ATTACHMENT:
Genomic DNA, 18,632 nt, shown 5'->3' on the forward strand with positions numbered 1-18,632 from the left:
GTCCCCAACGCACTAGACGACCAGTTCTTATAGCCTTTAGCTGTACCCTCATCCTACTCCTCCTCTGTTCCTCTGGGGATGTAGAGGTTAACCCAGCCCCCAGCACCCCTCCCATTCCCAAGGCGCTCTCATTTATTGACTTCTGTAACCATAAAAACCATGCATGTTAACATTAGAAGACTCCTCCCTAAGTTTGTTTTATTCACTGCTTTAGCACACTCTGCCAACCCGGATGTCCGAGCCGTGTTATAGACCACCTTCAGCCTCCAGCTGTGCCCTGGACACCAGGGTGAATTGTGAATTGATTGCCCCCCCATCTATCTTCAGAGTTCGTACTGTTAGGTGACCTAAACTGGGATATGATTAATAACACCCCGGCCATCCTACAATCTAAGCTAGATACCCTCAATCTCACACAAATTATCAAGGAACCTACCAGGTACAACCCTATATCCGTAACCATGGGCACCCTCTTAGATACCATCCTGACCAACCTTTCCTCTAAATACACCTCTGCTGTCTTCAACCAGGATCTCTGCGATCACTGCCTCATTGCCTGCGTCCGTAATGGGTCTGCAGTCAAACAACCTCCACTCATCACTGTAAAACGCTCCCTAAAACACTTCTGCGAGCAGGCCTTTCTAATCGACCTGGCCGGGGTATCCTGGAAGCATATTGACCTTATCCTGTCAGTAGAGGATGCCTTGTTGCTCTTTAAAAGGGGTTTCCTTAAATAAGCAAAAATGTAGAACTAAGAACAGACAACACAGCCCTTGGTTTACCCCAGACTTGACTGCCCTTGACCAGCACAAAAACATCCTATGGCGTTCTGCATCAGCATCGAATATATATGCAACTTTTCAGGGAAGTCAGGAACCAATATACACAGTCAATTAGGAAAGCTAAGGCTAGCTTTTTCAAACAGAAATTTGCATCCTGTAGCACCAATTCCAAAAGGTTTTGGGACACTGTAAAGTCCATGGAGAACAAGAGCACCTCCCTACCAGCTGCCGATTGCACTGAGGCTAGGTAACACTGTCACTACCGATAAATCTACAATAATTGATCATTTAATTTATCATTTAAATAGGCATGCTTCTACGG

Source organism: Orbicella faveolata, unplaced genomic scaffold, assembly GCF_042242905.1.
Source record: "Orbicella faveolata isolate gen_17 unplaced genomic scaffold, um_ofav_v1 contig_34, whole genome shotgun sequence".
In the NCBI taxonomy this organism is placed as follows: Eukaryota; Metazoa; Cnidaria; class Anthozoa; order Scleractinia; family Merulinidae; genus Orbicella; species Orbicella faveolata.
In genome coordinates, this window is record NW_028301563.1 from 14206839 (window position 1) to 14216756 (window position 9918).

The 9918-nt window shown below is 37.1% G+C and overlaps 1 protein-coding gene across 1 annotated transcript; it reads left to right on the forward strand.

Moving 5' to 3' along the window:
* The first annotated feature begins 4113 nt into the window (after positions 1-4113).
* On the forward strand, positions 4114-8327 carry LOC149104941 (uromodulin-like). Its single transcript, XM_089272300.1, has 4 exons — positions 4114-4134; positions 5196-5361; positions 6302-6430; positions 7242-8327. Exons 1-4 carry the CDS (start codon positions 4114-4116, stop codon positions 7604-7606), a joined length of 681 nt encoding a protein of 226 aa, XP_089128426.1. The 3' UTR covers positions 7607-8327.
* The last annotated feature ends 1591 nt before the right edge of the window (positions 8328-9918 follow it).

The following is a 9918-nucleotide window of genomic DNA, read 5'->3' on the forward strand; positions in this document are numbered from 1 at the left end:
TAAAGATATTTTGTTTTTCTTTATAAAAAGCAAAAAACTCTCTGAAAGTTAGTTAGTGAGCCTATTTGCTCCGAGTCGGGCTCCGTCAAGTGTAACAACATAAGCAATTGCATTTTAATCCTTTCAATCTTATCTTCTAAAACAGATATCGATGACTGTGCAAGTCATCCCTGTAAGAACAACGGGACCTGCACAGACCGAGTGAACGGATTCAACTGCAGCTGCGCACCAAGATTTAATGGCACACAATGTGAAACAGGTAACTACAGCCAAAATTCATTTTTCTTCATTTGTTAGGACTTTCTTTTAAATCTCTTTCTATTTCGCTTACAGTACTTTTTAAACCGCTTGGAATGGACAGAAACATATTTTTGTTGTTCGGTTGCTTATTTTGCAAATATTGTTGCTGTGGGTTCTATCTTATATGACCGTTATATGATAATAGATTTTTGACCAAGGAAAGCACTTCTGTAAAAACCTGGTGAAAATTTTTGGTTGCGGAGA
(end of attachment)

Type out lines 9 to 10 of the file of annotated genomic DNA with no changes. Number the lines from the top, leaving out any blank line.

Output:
* The first annotated feature begins 4113 nt into the window (after positions 1-4113).
* On the forward strand, positions 4114-8327 carry LOC149104941 (uromodulin-like). Its single transcript, XM_089272300.1, has 4 exons — positions 4114-4134; positions 5196-5361; positions 6302-6430; positions 7242-8327. Exons 1-4 carry the CDS (start codon positions 4114-4116, stop codon positions 7604-7606), a joined length of 681 nt encoding a protein of 226 aa, XP_089128426.1. The 3' UTR covers positions 7607-8327.